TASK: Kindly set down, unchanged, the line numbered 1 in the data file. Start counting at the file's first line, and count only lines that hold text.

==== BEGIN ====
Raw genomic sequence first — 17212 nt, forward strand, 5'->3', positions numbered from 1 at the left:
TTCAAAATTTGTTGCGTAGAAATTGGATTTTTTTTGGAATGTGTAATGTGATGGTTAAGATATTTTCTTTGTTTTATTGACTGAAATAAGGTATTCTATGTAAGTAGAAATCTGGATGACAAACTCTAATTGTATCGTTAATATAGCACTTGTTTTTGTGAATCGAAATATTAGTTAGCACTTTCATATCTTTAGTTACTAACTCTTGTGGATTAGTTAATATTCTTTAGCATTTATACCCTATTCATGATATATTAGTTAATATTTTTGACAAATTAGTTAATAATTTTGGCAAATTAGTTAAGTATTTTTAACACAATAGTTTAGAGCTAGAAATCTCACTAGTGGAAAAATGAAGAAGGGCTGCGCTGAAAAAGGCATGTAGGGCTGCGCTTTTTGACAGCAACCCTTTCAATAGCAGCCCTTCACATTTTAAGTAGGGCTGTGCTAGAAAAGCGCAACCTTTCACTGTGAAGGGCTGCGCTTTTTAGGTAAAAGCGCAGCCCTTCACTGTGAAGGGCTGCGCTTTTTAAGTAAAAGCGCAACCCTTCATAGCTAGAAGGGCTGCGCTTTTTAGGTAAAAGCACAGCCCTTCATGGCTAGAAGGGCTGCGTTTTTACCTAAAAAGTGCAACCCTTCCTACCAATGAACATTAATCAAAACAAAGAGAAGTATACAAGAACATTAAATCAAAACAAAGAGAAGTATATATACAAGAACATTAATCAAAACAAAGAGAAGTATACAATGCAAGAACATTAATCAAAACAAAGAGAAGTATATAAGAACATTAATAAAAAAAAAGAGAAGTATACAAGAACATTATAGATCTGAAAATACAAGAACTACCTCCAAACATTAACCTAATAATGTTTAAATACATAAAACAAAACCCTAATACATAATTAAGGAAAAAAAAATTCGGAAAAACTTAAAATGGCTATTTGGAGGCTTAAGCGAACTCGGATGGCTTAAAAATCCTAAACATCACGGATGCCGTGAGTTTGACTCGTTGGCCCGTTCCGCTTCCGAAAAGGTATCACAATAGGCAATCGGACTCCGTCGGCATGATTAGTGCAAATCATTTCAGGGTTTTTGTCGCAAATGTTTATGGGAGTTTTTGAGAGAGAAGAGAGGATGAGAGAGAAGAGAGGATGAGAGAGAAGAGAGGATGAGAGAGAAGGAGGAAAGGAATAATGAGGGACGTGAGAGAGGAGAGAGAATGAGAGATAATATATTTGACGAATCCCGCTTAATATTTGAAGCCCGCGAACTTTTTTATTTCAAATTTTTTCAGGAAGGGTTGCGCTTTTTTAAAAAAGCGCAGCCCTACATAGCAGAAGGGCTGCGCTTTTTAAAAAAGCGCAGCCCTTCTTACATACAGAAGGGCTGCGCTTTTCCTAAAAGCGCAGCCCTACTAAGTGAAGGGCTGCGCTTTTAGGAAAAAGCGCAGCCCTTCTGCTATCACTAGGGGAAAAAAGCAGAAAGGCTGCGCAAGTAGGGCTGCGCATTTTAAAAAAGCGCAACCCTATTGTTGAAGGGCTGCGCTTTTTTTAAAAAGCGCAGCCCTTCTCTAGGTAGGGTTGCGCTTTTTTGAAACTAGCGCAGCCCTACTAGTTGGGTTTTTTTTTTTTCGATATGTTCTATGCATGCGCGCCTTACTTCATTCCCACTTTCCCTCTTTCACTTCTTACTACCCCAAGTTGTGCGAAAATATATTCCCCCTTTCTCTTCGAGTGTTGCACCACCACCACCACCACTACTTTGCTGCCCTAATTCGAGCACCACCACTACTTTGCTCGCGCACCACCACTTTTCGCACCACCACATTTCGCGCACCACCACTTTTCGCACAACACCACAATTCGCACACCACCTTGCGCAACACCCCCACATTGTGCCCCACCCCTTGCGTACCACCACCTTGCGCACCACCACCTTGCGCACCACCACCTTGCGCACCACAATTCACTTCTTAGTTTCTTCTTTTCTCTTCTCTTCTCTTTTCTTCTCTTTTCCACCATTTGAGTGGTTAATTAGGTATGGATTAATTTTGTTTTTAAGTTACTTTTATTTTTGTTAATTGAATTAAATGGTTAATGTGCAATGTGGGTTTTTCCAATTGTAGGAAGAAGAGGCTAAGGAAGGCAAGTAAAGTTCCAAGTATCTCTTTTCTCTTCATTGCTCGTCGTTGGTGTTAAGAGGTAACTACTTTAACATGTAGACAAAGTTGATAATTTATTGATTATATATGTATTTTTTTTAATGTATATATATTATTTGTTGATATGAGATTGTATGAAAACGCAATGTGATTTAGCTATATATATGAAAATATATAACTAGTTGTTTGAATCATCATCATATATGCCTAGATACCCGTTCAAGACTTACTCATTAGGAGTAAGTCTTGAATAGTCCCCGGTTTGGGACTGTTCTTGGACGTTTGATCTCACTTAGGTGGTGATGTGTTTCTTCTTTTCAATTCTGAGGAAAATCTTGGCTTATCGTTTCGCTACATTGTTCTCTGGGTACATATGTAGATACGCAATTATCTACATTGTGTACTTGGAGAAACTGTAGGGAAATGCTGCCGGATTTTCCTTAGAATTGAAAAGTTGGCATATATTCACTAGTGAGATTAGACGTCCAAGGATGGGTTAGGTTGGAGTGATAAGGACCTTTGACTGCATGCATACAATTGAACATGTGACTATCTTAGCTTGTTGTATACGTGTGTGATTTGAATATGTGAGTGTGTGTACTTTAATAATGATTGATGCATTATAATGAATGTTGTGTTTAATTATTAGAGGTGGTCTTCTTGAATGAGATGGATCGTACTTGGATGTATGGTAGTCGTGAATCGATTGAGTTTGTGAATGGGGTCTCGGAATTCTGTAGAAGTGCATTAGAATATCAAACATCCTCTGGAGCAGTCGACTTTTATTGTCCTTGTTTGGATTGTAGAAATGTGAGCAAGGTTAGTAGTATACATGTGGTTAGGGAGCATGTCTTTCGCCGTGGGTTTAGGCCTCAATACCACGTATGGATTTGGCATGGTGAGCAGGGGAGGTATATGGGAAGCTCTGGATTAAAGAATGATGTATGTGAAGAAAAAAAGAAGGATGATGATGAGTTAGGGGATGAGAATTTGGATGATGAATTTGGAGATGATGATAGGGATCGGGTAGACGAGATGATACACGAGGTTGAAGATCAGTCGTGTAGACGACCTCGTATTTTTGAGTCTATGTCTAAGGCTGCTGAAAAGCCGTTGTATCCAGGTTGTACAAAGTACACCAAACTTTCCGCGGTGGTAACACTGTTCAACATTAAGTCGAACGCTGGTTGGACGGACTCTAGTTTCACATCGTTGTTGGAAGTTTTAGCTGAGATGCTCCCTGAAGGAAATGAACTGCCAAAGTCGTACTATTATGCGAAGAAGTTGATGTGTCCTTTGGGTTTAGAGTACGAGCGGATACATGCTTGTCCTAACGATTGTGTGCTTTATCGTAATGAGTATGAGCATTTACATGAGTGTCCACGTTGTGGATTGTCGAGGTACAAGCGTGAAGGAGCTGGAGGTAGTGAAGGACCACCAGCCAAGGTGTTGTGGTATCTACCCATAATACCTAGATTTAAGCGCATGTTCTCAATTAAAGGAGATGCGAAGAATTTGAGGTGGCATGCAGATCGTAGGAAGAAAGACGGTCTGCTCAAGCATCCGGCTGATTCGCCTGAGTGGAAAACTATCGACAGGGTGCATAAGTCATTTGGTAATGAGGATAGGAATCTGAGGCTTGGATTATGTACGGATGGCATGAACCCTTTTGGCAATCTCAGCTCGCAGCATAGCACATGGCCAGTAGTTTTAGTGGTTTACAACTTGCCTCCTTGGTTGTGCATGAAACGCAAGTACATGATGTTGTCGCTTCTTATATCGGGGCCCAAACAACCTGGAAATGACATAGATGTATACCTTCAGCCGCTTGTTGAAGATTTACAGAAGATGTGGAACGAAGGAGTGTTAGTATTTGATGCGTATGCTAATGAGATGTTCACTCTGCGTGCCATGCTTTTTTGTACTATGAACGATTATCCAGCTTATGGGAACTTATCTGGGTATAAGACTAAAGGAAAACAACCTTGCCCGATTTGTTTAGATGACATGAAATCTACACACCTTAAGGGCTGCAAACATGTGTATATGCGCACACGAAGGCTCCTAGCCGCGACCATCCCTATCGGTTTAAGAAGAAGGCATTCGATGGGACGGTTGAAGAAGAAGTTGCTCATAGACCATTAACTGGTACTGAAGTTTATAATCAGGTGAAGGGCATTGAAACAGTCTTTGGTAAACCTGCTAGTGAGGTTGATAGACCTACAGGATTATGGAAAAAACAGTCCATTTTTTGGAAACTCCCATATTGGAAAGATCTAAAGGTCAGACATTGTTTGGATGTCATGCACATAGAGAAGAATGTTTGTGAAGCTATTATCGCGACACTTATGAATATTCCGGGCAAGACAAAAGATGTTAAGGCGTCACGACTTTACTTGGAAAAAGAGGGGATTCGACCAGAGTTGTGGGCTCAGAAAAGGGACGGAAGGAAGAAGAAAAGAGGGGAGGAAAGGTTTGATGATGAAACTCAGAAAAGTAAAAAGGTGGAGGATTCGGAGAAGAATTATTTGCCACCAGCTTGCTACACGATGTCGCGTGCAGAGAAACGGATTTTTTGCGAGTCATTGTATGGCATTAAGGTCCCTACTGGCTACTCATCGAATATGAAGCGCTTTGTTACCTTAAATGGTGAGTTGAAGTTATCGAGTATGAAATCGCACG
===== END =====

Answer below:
Raw genomic sequence first — 17212 nt, forward strand, 5'->3', positions numbered from 1 at the left: